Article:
When I pack my kids their lunch in the morning, I do it out of love and concern. I love them and want the best for them and I am concerned that the food choices they face when they leave my cozy home will not nourish them and at worst may harm them. It may cause cavities, it may upset their stomach’s, it may give them a sugar high followed by a crash, it may cause them to put on extra weight and it may, horrendous as it sounds, trigger development of a cancer as a result of pesticide residues or genetically modified foods breaking down essential enzymes. This is when I even ask myself, “Do I sound totally nuts?” But the truth is, I’m not nuts, but our food choices are. So, I shop with a focus on whole foods and organic. I strive for non-GMO. And then I lovingly pack a lunch for my kids.
But concern for their health and future can’t stop at the food I pack. I must also consider what I pack their food in, because those little baggies are going to be around when my kids are grown and it is a waste and a shame that their highlight is a 3 hour trip in a lunchbox carrying pretzels or grapes and then off to the dump.
In fact, it is estimated that an average lunch packing child creates 67 pounds of waste from disposable packaging in lunches. Sixty seven pounds! That is more than each of my kids weigh themselves! And that is every year. So if I pack a lunch from kindergarten to senior year, that is 871 pounds. Between my two kids that is almost a ton of trash! Literally! Multiply that against the other 23 kids in their classroom, the other classes in their grade, the other grades in their school and you can see that the waste of those one use baggies is huge.
But I know how much we love convenience. I love it too and it has been challenging to switch to waste free. Additionally, it requires an upfront cost. Buying the cute reusable baggies and containers is expensive. But, as with most quality goods that are designed to provide lasting use, it is worth it, and in the end, the dollars make sense and you wind up ahead financially.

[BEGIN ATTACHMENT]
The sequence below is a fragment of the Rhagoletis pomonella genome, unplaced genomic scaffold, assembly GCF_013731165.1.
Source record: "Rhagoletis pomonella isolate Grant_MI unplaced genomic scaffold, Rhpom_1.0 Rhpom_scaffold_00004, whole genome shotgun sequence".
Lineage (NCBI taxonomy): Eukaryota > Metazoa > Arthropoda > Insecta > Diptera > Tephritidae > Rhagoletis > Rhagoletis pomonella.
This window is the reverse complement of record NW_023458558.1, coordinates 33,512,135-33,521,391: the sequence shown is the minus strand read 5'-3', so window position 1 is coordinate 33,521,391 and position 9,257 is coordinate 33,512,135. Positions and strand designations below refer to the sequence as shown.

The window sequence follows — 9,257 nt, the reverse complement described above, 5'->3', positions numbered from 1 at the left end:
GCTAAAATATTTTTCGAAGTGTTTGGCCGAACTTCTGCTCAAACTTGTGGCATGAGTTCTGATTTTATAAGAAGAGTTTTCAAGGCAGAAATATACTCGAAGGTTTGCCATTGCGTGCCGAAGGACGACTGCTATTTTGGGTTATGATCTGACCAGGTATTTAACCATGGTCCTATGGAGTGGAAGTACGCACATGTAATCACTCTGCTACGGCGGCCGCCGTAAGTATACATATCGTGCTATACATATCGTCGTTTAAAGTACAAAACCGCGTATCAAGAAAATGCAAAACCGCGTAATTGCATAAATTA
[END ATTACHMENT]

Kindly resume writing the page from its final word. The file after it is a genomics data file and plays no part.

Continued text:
Waste Free Lunches estimates that on average a waste free lunch costs $1.37 less than a lunch made with disposable spoon, napkin, pouches and baggies. In a typical school year, that amounts to a savings of $246 per person. Additionally, buying whole foods or snacks in bulk instead of snacks in individual serving packages is a major cash saver.
So, when I add up the cost of the lunchbox, water bottle, reusable baggies and containers, I will have still saved over $150. Next year, of course, I will save the full $250 because these supplies will still be in use.
Here is what I use:
PVC Free Lunch boxes from Hanna Andersson. Honestly, this is way more lunchbox than we need. It is too big. That bottom section goes to school completely empty every day. I spent $26 on these but would have done better to get the smaller $20 or $16 option. Lesson learned. The part of this purchase that I am very happy about though is that their products are non-toxic. Be careful when selecting a lunchbox or lunch bag that they are not loaded with PVC, have lead traces or other chemical making them stink and stain free.
Stainless Water Bottle by Kleen Kanteen $17. These go everywhere and are used all day long. If you want huge bang for the buck and can’t go completely waste free right away, start with the water bottle. And make sure you give your kids clean water inside that bottle!